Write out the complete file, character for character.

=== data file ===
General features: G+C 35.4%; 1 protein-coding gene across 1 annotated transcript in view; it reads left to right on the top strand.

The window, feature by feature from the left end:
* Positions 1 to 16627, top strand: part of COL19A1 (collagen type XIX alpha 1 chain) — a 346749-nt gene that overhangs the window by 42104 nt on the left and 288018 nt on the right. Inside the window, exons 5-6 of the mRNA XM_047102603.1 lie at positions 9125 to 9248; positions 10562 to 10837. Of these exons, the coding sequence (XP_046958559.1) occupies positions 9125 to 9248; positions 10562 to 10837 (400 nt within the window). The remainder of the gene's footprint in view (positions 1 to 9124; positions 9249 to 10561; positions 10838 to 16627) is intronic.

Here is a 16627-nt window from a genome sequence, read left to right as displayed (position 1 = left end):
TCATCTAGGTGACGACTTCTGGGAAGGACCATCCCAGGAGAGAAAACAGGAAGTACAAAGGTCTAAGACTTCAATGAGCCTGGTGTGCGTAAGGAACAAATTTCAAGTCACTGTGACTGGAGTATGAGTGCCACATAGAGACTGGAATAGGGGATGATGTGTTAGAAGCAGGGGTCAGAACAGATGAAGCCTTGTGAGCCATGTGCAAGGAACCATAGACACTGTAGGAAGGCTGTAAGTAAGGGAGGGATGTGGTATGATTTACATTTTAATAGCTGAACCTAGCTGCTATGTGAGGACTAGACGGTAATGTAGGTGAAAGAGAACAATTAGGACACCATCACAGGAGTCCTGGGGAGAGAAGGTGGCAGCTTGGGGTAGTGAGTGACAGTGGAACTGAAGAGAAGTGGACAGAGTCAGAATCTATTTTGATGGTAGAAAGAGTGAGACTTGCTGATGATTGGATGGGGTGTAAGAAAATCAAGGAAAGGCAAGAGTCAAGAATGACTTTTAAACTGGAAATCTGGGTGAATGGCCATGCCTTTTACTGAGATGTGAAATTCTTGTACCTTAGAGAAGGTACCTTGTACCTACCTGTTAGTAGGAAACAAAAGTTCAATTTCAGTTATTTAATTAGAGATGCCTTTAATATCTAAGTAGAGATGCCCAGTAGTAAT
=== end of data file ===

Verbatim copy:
General features: G+C 35.4%; 1 protein-coding gene across 1 annotated transcript in view; it reads left to right on the top strand.

The window, feature by feature from the left end:
* Positions 1 to 16627, top strand: part of COL19A1 (collagen type XIX alpha 1 chain) — a 346749-nt gene that overhangs the window by 42104 nt on the left and 288018 nt on the right. Inside the window, exons 5-6 of the mRNA XM_047102603.1 lie at positions 9125 to 9248; positions 10562 to 10837. Of these exons, the coding sequence (XP_046958559.1) occupies positions 9125 to 9248; positions 10562 to 10837 (400 nt within the window). The remainder of the gene's footprint in view (positions 1 to 9124; positions 9249 to 10561; positions 10838 to 16627) is intronic.

Here is a 16627-nt window from a genome sequence, read left to right as displayed (position 1 = left end):
TCATCTAGGTGACGACTTCTGGGAAGGACCATCCCAGGAGAGAAAACAGGAAGTACAAAGGTCTAAGACTTCAATGAGCCTGGTGTGCGTAAGGAACAAATTTCAAGTCACTGTGACTGGAGTATGAGTGCCACATAGAGACTGGAATAGGGGATGATGTGTTAGAAGCAGGGGTCAGAACAGATGAAGCCTTGTGAGCCATGTGCAAGGAACCATAGACACTGTAGGAAGGCTGTAAGTAAGGGAGGGATGTGGTATGATTTACATTTTAATAGCTGAACCTAGCTGCTATGTGAGGACTAGACGGTAATGTAGGTGAAAGAGAACAATTAGGACACCATCACAGGAGTCCTGGGGAGAGAAGGTGGCAGCTTGGGGTAGTGAGTGACAGTGGAACTGAAGAGAAGTGGACAGAGTCAGAATCTATTTTGATGGTAGAAAGAGTGAGACTTGCTGATGATTGGATGGGGTGTAAGAAAATCAAGGAAAGGCAAGAGTCAAGAATGACTTTTAAACTGGAAATCTGGGTGAATGGCCATGCCTTTTACTGAGATGTGAAATTCTTGTACCTTAGAGAAGGTACCTTGTACCTACCTGTTAGTAGGAAACAAAAGTTCAATTTCAGTTATTTAATTAGAGATGCCTTTAATATCTAAGTAGAGATGCCCAGTAGTAAT